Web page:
European cowslip, common cowslip, cowslip, and botanically known as primula veris, is a flowering perennial native to the Northern Hemisphere. It thrives in hedgerows, meadows, and slopes.
[Note: The Right Flowers is not a medical site. Knowledge of and information about the therapeutic benefits and applications of flowers, while known through the ages, does not constitute medical advice. If you are having health issues, you should consult with a physician.]
Cowslips are in the primula or primrose genus and are hailed as harbingers of the spring. However, unlike the English primrose, the common cowslip blooms slightly later in spring.
The name cowslip is borrowed from an old English word cuslyppe, meaning cow dung. This is attributed to the tendency of the plant to grow where cows had dropped their dung or the plant’s rosettes-like formation resembling green cow dung in the meadows.
Between April and May, cowslips produce anise-scented flowers. The blossoms have pale green, baggy and hairy calyces with yellow petals peeping out at the top.
Curiously, cowslips have two different types of flowers: thrum and pin blossoms. Thrum flowers have a stigma inside the corolla with the anthers at the top close to the opening of the flower. Pin flowers have short stamens and long styles. Each plant has either thrum or pin flowers, but never feature both type pf blossoms.
Cowslips have a long, colorful history as herbal plant and edible plant. Unfortunately, the plant is becoming rare due to loss of habitat, harmful farming practices, and over-harvesting of the herb in the wild.
The European cowslip’s aerial parts contain saponins and salicylates. Saponins have an expectorant effect while salicylates have febrifuge and anti-inflammatory effects. The flower and leaves are best when harvested in spring and can be used fresh or dried for later use. These parts also have anodyne, diuretic, and diaphoretic properties.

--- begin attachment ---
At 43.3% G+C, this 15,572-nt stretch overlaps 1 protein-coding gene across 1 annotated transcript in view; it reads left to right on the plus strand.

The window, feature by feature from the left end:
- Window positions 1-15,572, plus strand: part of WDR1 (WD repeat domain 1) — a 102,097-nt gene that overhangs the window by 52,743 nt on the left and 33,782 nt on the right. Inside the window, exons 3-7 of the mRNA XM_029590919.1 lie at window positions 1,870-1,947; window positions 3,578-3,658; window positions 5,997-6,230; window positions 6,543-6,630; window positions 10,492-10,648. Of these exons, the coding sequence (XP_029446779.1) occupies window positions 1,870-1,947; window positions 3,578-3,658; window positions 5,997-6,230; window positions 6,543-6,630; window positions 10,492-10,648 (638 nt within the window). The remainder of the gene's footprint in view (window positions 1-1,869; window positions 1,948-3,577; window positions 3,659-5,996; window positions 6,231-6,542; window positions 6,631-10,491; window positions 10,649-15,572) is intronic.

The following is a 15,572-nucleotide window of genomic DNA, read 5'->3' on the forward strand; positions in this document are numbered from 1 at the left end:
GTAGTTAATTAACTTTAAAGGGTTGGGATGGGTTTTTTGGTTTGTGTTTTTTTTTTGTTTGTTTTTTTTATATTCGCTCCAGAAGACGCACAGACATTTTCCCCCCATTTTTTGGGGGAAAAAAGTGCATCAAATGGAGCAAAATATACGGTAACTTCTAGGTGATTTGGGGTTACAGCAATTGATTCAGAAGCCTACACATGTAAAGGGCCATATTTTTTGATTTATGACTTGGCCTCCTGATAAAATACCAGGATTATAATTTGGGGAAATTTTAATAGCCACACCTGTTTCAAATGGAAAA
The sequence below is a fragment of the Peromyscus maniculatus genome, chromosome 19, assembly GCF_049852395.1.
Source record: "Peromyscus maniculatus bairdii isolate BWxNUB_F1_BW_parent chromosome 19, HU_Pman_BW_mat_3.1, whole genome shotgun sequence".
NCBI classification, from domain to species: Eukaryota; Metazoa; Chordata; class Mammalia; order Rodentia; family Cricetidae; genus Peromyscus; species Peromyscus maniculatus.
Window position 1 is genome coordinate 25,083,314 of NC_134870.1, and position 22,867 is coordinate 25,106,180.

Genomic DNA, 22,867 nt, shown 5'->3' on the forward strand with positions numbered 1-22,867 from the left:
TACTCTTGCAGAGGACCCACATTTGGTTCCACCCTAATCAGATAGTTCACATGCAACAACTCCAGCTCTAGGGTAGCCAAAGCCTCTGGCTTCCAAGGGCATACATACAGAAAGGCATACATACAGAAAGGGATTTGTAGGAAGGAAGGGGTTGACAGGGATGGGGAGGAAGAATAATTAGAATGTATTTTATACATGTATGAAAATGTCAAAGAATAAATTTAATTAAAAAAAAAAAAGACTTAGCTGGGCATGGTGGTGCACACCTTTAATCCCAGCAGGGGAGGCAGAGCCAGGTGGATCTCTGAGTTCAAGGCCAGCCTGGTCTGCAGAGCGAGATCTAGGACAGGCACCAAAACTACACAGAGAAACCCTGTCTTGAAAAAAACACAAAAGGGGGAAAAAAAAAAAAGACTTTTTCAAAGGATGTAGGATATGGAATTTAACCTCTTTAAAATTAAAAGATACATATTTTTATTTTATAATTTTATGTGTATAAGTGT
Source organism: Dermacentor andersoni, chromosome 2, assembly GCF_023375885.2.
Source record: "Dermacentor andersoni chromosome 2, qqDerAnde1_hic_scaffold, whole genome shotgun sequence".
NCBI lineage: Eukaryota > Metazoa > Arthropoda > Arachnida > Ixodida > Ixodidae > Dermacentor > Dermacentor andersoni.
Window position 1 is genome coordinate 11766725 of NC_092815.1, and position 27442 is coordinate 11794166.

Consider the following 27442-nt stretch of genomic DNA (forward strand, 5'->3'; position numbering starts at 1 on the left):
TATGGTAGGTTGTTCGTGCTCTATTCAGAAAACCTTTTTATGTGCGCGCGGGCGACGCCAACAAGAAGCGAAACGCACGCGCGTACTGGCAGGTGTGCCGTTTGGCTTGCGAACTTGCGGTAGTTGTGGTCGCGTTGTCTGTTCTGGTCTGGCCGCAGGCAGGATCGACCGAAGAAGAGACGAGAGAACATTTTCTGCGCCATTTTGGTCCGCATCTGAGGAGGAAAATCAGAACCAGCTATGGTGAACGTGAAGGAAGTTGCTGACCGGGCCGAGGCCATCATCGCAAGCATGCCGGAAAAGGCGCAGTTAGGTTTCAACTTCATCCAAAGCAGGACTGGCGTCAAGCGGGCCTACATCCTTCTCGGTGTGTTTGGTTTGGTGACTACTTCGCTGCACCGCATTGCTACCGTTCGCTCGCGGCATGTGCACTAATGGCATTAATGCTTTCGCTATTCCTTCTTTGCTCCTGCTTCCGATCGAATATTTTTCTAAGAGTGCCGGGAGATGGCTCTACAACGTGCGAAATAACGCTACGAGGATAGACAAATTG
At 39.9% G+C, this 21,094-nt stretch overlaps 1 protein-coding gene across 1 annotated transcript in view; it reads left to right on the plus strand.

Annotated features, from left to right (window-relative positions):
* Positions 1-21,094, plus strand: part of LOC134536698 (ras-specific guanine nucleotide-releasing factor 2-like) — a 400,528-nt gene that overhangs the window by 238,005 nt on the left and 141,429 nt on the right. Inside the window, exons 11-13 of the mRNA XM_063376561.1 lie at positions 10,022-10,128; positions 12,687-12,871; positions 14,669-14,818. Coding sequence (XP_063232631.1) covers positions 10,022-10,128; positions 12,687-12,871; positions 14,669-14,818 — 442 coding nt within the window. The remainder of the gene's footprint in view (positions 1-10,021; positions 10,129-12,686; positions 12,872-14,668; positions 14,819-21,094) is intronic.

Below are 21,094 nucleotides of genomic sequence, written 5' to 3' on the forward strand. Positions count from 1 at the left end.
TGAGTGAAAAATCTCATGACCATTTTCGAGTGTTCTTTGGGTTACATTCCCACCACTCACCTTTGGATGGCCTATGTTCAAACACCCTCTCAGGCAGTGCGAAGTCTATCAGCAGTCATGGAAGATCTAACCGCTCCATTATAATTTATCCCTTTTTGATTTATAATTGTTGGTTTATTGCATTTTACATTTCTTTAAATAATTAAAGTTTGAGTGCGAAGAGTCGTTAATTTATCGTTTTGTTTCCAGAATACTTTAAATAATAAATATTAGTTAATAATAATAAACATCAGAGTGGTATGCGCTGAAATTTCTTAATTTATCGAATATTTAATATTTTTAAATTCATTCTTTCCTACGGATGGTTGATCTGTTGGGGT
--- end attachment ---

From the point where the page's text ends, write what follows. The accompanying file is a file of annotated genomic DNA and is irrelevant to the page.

Cowslip’s yellow petals have sedative and antispasmodic effects. They are ideal for treating insomnia and irritability in children. They are also said to be good for treating allergic reactions. In some instances, the flowers are macerated to produce essential oil. The oil is used to treat bruises.
Apart from their use as herbal remedies, the flowers and young leaves of the cowslip plant are used for food purposes. The Blossoms are great when eaten raw or used as garnishing as they add to the ornamental value of salads. The flowers and leaves are also cooked and eaten on their own or tossed into soups.
Common cowslip is used to make wine. The yellow petals of the plant are mixed with water, sugar, yeast, and fresh lemon peels and juice. The mixture is boiled for about 45 minutes and left to sit and ferment for about a week before the debris is strained out and the resulting beverage drank or stored in a wine cellar.
Though cowslip is an underutilized plant, it has never lost its herbal and culinary purposes.